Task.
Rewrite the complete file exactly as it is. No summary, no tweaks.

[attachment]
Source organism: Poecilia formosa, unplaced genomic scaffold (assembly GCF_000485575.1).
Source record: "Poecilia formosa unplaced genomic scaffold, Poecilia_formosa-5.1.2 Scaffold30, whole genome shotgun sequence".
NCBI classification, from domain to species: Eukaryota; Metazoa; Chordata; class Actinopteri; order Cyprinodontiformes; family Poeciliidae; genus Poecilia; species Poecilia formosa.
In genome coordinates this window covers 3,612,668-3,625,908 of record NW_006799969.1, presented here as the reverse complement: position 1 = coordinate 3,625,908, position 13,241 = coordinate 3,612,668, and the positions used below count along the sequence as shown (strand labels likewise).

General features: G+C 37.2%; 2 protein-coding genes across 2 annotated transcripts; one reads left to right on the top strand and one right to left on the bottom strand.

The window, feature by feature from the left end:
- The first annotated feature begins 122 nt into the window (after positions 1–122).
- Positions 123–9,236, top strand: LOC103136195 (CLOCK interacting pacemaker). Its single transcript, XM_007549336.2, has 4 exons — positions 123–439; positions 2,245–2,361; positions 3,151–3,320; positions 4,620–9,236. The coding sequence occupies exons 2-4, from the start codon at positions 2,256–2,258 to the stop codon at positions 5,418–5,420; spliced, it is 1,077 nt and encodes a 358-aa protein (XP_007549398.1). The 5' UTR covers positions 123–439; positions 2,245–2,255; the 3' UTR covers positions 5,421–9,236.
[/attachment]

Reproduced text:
Source organism: Poecilia formosa, unplaced genomic scaffold (assembly GCF_000485575.1).
Source record: "Poecilia formosa unplaced genomic scaffold, Poecilia_formosa-5.1.2 Scaffold30, whole genome shotgun sequence".
NCBI classification, from domain to species: Eukaryota; Metazoa; Chordata; class Actinopteri; order Cyprinodontiformes; family Poeciliidae; genus Poecilia; species Poecilia formosa.
In genome coordinates this window covers 3,612,668-3,625,908 of record NW_006799969.1, presented here as the reverse complement: position 1 = coordinate 3,625,908, position 13,241 = coordinate 3,612,668, and the positions used below count along the sequence as shown (strand labels likewise).

General features: G+C 37.2%; 2 protein-coding genes across 2 annotated transcripts; one reads left to right on the top strand and one right to left on the bottom strand.

The window, feature by feature from the left end:
- The first annotated feature begins 122 nt into the window (after positions 1–122).
- Positions 123–9,236, top strand: LOC103136195 (CLOCK interacting pacemaker). Its single transcript, XM_007549336.2, has 4 exons — positions 123–439; positions 2,245–2,361; positions 3,151–3,320; positions 4,620–9,236. The coding sequence occupies exons 2-4, from the start codon at positions 2,256–2,258 to the stop codon at positions 5,418–5,420; spliced, it is 1,077 nt and encodes a 358-aa protein (XP_007549398.1). The 5' UTR covers positions 123–439; positions 2,245–2,255; the 3' UTR covers positions 5,421–9,236.